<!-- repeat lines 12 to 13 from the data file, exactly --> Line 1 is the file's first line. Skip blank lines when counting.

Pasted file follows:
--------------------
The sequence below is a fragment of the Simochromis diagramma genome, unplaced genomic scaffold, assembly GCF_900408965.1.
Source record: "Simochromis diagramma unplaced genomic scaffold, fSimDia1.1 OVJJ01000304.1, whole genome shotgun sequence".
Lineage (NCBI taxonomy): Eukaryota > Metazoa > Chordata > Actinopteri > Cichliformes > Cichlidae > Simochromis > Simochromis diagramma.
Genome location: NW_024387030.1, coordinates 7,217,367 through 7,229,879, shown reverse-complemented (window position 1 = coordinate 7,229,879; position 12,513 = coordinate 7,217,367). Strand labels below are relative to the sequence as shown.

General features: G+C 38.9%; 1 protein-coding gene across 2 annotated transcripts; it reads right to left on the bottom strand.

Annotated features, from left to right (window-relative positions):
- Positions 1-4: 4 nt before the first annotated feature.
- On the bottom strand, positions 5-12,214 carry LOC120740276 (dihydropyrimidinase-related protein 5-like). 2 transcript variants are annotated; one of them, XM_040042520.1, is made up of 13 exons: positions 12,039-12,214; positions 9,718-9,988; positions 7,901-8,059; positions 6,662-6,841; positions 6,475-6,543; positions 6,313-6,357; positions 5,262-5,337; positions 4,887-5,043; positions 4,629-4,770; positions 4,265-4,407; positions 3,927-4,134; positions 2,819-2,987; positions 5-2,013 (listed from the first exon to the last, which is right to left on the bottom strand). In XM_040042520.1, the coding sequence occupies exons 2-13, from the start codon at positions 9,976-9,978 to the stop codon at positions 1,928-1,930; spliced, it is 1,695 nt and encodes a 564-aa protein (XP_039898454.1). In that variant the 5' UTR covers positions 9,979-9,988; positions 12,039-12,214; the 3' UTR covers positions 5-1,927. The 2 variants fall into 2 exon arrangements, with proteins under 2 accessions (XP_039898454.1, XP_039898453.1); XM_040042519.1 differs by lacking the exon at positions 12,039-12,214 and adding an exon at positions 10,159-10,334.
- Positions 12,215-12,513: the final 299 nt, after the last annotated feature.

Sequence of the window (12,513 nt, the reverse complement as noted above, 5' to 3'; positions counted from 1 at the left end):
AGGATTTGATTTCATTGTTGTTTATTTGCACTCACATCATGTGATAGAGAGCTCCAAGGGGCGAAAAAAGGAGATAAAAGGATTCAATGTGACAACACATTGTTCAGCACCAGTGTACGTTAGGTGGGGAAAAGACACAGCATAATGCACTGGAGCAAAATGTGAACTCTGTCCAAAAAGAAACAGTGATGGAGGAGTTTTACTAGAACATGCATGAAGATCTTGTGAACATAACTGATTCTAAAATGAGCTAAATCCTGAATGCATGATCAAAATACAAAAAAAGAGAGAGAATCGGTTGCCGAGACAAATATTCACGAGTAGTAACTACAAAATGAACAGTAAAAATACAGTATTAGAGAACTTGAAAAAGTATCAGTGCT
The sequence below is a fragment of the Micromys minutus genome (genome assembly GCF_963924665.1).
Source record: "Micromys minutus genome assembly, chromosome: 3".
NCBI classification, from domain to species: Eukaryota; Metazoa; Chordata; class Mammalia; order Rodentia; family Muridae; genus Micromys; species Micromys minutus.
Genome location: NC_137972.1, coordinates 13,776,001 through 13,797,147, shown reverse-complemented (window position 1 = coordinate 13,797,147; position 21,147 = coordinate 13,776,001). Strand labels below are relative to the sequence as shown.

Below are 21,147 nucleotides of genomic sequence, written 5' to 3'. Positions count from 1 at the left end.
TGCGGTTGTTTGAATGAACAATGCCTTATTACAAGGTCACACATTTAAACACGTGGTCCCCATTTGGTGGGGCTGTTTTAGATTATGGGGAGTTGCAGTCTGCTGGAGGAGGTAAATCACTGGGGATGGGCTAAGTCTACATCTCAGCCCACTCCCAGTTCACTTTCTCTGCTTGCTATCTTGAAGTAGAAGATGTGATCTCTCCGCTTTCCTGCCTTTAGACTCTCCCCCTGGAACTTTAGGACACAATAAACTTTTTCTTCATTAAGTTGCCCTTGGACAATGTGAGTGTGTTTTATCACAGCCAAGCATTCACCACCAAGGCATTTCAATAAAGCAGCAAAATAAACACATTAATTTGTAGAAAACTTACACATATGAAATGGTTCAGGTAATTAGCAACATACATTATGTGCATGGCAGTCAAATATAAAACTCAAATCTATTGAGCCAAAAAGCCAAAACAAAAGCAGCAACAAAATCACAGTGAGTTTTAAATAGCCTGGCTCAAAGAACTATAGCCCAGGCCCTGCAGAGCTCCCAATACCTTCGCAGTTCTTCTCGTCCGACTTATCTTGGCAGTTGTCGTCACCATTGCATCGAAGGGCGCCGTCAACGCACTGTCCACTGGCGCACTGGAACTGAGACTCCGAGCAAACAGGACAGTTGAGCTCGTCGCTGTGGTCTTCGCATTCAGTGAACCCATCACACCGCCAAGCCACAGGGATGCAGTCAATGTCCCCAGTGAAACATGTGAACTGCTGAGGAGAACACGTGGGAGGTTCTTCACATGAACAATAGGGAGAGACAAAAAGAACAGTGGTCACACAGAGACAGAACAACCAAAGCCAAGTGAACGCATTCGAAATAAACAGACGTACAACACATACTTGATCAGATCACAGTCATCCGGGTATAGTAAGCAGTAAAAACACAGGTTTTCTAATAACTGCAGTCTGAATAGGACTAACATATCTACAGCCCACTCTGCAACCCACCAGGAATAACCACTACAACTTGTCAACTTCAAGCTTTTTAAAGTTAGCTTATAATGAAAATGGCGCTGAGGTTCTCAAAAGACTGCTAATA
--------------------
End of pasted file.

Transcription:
The sequence below is a fragment of the Micromys minutus genome (genome assembly GCF_963924665.1).
Source record: "Micromys minutus genome assembly, chromosome: 3".